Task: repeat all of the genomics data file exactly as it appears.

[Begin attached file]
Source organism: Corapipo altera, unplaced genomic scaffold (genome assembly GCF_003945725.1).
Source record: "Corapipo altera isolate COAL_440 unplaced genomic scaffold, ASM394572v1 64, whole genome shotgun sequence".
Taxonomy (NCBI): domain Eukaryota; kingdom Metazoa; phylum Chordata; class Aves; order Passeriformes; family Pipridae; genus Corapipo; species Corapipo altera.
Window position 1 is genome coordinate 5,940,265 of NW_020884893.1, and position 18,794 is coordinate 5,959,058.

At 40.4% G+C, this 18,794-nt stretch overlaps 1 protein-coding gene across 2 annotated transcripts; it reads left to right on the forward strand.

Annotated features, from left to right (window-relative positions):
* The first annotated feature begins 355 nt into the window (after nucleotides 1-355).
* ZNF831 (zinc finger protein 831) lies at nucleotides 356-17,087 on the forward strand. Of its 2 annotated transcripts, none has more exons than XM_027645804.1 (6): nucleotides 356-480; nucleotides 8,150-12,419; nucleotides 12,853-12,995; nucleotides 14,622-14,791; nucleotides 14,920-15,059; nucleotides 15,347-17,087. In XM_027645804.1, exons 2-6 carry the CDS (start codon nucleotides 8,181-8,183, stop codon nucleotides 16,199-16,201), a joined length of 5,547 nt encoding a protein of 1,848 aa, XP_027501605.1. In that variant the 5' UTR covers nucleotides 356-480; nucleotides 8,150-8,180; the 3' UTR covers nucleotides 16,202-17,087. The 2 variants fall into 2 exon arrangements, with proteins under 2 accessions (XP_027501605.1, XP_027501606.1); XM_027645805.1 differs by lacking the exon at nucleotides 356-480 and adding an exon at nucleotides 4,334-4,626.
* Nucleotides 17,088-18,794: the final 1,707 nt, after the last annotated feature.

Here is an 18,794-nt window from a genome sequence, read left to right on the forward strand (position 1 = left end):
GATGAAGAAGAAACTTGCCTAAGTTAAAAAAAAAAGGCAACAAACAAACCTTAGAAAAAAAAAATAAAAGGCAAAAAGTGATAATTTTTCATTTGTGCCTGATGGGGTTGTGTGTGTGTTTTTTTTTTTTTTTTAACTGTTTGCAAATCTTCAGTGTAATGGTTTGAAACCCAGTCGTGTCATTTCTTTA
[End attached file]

Source organism: Corapipo altera, unplaced genomic scaffold (genome assembly GCF_003945725.1).
Source record: "Corapipo altera isolate COAL_440 unplaced genomic scaffold, ASM394572v1 64, whole genome shotgun sequence".
Taxonomy (NCBI): domain Eukaryota; kingdom Metazoa; phylum Chordata; class Aves; order Passeriformes; family Pipridae; genus Corapipo; species Corapipo altera.
Window position 1 is genome coordinate 5,940,265 of NW_020884893.1, and position 18,794 is coordinate 5,959,058.

At 40.4% G+C, this 18,794-nt stretch overlaps 1 protein-coding gene across 2 annotated transcripts; it reads left to right on the forward strand.

Annotated features, from left to right (window-relative positions):
* The first annotated feature begins 355 nt into the window (after nucleotides 1-355).
* ZNF831 (zinc finger protein 831) lies at nucleotides 356-17,087 on the forward strand. Of its 2 annotated transcripts, none has more exons than XM_027645804.1 (6): nucleotides 356-480; nucleotides 8,150-12,419; nucleotides 12,853-12,995; nucleotides 14,622-14,791; nucleotides 14,920-15,059; nucleotides 15,347-17,087. In XM_027645804.1, exons 2-6 carry the CDS (start codon nucleotides 8,181-8,183, stop codon nucleotides 16,199-16,201), a joined length of 5,547 nt encoding a protein of 1,848 aa, XP_027501605.1. In that variant the 5' UTR covers nucleotides 356-480; nucleotides 8,150-8,180; the 3' UTR covers nucleotides 16,202-17,087. The 2 variants fall into 2 exon arrangements, with proteins under 2 accessions (XP_027501605.1, XP_027501606.1); XM_027645805.1 differs by lacking the exon at nucleotides 356-480 and adding an exon at nucleotides 4,334-4,626.
* Nucleotides 17,088-18,794: the final 1,707 nt, after the last annotated feature.

Here is an 18,794-nt window from a genome sequence, read left to right on the forward strand (position 1 = left end):
GATGAAGAAGAAACTTGCCTAAGTTAAAAAAAAAAGGCAACAAACAAACCTTAGAAAAAAAAAATAAAAGGCAAAAAGTGATAATTTTTCATTTGTGCCTGATGGGGTTGTGTGTGTGTTTTTTTTTTTTTTTTAACTGTTTGCAAATCTTCAGTGTAATGGTTTGAAACCCAGTCGTGTCATTTCTTTA